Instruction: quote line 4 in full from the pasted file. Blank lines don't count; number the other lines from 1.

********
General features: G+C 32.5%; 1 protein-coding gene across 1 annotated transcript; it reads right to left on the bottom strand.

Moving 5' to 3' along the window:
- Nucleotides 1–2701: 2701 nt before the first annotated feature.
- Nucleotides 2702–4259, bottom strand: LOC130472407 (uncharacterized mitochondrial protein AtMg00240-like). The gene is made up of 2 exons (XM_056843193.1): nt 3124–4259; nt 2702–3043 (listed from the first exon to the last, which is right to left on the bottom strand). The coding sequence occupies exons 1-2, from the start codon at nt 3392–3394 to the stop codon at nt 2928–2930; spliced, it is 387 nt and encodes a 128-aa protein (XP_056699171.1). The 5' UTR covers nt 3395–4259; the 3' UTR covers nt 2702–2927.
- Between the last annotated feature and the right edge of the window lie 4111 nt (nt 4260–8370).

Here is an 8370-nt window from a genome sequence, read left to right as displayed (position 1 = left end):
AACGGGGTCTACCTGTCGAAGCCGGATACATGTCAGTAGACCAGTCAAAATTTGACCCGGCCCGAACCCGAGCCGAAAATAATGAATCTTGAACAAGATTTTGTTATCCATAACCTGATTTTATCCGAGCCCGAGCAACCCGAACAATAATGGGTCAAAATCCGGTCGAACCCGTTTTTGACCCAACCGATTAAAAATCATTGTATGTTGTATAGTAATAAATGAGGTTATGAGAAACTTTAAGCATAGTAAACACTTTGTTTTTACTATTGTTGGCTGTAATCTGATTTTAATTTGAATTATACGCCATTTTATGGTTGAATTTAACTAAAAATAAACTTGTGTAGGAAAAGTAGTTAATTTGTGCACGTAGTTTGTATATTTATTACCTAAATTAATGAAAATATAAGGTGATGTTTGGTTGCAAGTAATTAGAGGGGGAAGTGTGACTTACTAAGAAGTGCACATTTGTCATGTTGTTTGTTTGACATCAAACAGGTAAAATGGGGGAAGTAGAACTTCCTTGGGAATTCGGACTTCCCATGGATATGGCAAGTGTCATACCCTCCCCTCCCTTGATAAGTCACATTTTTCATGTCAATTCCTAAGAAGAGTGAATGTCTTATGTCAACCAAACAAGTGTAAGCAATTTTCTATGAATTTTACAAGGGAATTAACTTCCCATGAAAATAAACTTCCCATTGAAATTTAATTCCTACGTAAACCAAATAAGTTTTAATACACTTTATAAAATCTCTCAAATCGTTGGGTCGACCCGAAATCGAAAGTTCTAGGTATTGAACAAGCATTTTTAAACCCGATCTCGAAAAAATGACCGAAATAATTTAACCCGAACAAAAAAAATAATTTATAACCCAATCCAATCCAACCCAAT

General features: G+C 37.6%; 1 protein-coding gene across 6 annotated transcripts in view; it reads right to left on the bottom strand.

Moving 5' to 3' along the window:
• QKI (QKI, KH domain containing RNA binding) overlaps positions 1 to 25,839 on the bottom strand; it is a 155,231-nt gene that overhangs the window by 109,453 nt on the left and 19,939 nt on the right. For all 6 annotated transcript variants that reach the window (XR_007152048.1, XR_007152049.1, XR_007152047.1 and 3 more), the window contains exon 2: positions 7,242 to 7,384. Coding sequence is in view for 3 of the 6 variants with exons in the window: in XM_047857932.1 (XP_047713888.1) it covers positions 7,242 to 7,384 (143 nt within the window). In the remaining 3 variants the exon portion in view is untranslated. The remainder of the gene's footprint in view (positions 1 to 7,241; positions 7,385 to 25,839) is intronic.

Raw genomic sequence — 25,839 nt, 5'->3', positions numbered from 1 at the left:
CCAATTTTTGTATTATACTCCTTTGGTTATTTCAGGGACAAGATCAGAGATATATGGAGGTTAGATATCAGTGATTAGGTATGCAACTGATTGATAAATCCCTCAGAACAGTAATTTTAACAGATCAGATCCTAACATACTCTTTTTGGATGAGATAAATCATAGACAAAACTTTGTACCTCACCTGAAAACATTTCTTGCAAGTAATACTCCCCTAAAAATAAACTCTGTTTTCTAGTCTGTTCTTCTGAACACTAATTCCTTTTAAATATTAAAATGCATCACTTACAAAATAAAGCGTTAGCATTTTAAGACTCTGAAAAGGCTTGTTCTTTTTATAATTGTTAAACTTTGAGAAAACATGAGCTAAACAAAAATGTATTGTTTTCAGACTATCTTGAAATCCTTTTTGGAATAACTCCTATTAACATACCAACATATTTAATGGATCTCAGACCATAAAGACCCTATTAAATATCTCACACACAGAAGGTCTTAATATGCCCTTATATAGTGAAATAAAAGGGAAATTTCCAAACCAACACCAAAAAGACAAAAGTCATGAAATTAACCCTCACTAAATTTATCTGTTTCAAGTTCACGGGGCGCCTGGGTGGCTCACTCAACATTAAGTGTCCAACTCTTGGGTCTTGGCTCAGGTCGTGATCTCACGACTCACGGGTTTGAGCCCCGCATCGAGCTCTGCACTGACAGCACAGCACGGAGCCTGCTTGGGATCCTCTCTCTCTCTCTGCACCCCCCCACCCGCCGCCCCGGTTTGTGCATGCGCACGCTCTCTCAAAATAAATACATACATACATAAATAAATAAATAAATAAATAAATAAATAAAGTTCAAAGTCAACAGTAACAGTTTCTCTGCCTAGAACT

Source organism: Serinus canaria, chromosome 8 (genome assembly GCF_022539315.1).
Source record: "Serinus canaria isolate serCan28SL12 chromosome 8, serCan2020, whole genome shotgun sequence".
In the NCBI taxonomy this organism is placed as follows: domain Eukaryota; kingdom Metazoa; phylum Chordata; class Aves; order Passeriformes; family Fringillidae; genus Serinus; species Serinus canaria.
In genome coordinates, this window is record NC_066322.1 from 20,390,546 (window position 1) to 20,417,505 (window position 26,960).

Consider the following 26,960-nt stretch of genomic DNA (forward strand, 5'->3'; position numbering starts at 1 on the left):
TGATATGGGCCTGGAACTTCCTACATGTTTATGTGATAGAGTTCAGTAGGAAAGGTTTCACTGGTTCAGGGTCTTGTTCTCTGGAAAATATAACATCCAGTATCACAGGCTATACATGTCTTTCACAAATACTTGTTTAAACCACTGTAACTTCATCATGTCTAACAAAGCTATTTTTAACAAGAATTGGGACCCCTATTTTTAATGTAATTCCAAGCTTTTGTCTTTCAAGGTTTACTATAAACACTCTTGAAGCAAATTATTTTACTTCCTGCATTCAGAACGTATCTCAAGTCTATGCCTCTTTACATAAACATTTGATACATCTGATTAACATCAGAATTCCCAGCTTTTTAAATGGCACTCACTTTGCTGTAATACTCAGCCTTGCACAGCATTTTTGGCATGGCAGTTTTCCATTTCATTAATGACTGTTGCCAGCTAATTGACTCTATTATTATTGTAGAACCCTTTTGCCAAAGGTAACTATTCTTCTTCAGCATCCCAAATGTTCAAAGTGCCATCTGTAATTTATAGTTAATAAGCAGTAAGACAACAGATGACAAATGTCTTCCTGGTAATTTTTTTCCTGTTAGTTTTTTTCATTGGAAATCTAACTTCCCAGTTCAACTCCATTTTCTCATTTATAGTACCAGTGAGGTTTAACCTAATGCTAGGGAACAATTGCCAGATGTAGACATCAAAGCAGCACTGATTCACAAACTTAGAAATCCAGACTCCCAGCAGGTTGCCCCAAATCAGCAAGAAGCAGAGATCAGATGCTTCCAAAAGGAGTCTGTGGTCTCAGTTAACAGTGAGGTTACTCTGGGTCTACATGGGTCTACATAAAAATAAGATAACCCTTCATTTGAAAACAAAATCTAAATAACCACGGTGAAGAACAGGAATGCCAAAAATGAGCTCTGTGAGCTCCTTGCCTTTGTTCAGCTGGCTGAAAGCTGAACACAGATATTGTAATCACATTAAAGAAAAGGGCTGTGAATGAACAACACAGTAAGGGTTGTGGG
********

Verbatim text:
- Nucleotides 2702–4259, bottom strand: LOC130472407 (uncharacterized mitochondrial protein AtMg00240-like). The gene is made up of 2 exons (XM_056843193.1): nt 3124–4259; nt 2702–3043 (listed from the first exon to the last, which is right to left on the bottom strand). The coding sequence occupies exons 1-2, from the start codon at nt 3392–3394 to the stop codon at nt 2928–2930; spliced, it is 387 nt and encodes a 128-aa protein (XP_056699171.1). The 5' UTR covers nt 3395–4259; the 3' UTR covers nt 2702–2927.